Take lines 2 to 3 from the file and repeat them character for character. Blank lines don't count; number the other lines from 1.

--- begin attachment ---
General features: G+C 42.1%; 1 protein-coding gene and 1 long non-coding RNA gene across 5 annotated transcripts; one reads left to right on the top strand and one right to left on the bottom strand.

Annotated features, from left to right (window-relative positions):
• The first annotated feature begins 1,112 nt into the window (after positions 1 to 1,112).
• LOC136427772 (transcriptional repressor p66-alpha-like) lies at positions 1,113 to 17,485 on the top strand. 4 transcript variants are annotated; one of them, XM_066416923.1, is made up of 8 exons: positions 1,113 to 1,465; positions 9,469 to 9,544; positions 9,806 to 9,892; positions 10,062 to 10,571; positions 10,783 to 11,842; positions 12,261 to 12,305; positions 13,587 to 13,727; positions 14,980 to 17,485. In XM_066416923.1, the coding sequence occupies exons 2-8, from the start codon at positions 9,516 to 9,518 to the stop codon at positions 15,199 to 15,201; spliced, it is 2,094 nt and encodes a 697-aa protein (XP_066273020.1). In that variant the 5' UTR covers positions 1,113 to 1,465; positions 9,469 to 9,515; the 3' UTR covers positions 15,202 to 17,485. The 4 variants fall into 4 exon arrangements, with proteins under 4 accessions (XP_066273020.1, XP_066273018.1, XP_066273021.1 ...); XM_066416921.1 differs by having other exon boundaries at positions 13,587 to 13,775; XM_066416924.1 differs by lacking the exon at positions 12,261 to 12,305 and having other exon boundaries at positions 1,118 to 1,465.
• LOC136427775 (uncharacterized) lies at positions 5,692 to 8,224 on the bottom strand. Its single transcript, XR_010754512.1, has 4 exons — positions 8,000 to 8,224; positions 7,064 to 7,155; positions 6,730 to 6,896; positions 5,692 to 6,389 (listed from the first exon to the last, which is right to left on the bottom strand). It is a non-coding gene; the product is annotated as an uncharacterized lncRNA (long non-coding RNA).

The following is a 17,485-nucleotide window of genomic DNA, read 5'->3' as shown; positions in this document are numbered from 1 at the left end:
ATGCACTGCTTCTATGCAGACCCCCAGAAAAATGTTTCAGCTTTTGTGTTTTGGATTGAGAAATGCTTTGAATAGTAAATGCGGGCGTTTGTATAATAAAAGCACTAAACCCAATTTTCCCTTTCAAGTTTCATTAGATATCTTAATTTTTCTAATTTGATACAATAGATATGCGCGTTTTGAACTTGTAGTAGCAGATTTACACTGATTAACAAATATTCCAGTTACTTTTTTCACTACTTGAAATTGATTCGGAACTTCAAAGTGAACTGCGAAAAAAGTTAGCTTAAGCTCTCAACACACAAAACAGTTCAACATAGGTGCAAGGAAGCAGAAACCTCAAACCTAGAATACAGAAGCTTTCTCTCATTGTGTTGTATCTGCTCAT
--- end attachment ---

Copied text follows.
Annotated features, from left to right (window-relative positions):
• The first annotated feature begins 1,112 nt into the window (after positions 1 to 1,112).